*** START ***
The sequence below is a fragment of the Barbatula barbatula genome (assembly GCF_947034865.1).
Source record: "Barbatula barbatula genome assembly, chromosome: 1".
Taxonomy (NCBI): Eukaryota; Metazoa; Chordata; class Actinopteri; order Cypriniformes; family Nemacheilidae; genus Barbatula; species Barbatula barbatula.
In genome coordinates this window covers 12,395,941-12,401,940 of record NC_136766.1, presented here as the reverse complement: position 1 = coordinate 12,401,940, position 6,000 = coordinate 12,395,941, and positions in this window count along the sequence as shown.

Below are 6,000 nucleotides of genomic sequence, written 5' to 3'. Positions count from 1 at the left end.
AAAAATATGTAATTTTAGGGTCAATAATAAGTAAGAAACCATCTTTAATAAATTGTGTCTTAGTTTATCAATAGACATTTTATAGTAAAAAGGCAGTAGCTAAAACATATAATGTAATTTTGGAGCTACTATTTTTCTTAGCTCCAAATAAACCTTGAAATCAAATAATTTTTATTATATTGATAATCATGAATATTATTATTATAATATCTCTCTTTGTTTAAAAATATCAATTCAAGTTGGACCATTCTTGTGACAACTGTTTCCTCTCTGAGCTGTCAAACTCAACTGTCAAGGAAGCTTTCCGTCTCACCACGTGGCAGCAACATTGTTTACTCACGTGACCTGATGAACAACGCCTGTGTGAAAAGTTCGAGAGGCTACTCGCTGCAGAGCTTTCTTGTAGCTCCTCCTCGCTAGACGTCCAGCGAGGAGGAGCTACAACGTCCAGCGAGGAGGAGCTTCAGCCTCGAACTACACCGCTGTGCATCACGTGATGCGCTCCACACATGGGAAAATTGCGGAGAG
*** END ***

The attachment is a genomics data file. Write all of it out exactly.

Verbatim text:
The sequence below is a fragment of the Barbatula barbatula genome (assembly GCF_947034865.1).
Source record: "Barbatula barbatula genome assembly, chromosome: 1".
Taxonomy (NCBI): Eukaryota; Metazoa; Chordata; class Actinopteri; order Cypriniformes; family Nemacheilidae; genus Barbatula; species Barbatula barbatula.
In genome coordinates this window covers 12,395,941-12,401,940 of record NC_136766.1, presented here as the reverse complement: position 1 = coordinate 12,401,940, position 6,000 = coordinate 12,395,941, and positions in this window count along the sequence as shown.

Below are 6,000 nucleotides of genomic sequence, written 5' to 3'. Positions count from 1 at the left end.
AAAAATATGTAATTTTAGGGTCAATAATAAGTAAGAAACCATCTTTAATAAATTGTGTCTTAGTTTATCAATAGACATTTTATAGTAAAAAGGCAGTAGCTAAAACATATAATGTAATTTTGGAGCTACTATTTTTCTTAGCTCCAAATAAACCTTGAAATCAAATAATTTTTATTATATTGATAATCATGAATATTATTATTATAATATCTCTCTTTGTTTAAAAATATCAATTCAAGTTGGACCATTCTTGTGACAACTGTTTCCTCTCTGAGCTGTCAAACTCAACTGTCAAGGAAGCTTTCCGTCTCACCACGTGGCAGCAACATTGTTTACTCACGTGACCTGATGAACAACGCCTGTGTGAAAAGTTCGAGAGGCTACTCGCTGCAGAGCTTTCTTGTAGCTCCTCCTCGCTAGACGTCCAGCGAGGAGGAGCTACAACGTCCAGCGAGGAGGAGCTTCAGCCTCGAACTACACCGCTGTGCATCACGTGATGCGCTCCACACATGGGAAAATTGCGGAGAG